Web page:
58. Eric Rohmer
MY NIGHT AT MAUD’S, AUTUMN TALE, CLAIRE’S KNEE, FULL MOON IN PARIS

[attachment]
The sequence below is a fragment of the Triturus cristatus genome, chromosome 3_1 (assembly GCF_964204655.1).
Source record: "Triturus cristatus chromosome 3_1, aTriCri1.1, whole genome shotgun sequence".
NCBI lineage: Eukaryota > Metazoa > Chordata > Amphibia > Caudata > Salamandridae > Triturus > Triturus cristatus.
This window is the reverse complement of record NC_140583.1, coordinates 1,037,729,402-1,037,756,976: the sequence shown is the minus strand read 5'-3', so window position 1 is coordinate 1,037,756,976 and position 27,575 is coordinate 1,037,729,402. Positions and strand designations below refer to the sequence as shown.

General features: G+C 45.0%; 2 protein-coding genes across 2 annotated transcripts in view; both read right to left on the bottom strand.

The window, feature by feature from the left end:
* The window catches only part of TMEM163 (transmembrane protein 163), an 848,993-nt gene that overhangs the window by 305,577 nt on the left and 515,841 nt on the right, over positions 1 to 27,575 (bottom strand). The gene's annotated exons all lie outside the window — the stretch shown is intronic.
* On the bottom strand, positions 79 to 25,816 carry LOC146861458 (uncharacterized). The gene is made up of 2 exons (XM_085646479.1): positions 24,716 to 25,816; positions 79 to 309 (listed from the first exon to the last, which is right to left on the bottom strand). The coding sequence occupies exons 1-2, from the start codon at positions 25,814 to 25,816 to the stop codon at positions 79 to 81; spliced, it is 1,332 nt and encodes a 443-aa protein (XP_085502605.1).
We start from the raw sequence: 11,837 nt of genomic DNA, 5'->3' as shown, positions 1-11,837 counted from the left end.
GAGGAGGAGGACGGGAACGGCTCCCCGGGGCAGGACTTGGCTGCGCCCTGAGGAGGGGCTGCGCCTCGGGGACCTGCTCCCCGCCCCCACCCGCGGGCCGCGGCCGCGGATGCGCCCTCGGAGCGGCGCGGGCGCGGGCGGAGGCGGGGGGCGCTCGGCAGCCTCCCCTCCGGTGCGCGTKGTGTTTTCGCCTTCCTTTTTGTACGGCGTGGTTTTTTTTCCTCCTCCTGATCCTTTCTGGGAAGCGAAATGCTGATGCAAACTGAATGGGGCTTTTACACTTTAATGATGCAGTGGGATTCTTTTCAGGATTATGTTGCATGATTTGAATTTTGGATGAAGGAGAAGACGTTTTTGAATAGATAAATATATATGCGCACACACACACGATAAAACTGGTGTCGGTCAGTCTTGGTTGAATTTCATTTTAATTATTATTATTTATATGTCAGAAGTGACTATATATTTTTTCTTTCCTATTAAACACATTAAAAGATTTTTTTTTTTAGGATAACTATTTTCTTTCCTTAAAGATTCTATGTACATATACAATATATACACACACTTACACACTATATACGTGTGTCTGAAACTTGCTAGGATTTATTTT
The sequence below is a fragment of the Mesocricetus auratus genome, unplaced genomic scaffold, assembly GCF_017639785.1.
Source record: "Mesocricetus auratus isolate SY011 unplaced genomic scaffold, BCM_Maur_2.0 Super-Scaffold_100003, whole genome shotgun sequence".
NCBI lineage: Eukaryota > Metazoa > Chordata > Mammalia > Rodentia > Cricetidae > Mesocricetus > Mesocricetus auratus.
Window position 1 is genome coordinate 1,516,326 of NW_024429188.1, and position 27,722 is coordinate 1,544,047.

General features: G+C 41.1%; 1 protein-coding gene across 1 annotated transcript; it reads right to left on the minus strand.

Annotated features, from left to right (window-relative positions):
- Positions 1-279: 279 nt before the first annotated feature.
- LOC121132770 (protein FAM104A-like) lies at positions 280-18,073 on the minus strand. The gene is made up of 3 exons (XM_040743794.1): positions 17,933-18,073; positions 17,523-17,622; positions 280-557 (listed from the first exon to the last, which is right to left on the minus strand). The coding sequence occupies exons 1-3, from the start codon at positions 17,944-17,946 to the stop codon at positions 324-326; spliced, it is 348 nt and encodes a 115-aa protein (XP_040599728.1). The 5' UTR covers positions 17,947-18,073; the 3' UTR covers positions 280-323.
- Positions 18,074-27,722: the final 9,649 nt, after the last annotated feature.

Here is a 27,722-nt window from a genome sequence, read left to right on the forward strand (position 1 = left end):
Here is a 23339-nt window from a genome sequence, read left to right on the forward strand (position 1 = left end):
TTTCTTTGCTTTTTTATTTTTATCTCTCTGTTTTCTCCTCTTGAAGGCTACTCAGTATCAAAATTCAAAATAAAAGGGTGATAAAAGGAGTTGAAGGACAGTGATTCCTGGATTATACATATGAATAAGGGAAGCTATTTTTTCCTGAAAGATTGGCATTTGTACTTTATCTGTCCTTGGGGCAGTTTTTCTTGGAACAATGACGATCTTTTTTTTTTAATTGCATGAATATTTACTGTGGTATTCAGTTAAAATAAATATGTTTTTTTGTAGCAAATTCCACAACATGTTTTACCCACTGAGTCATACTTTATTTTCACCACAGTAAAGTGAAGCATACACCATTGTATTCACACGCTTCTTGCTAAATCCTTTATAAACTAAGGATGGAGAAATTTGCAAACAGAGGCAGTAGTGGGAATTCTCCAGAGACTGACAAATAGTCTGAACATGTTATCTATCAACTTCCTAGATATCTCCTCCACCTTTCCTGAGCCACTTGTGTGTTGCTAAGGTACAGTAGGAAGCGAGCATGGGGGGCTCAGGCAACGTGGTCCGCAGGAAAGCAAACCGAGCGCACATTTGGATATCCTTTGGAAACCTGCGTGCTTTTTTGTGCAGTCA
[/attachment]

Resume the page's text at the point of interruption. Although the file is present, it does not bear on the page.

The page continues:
Rohmer was often tagged with accusations that his films weren’t “cinematic” enough, but he simply wasn’t going for the same kind of cinema as his contemporaries. He used the cinema to show people – to show how they spoke, how they reacted to someone else, how they processed a revelation or handled their own sudden outburst. It’s a simple approach, from which he draws something like Love in the Afternoon, an ending that contains multitudes, and the perfect evocation that figuring out your own problems is only the smallest step of understanding your life. He was the master of giving his characters the keys to their happiness, only to tell them they waited too long and the locks have been changed.
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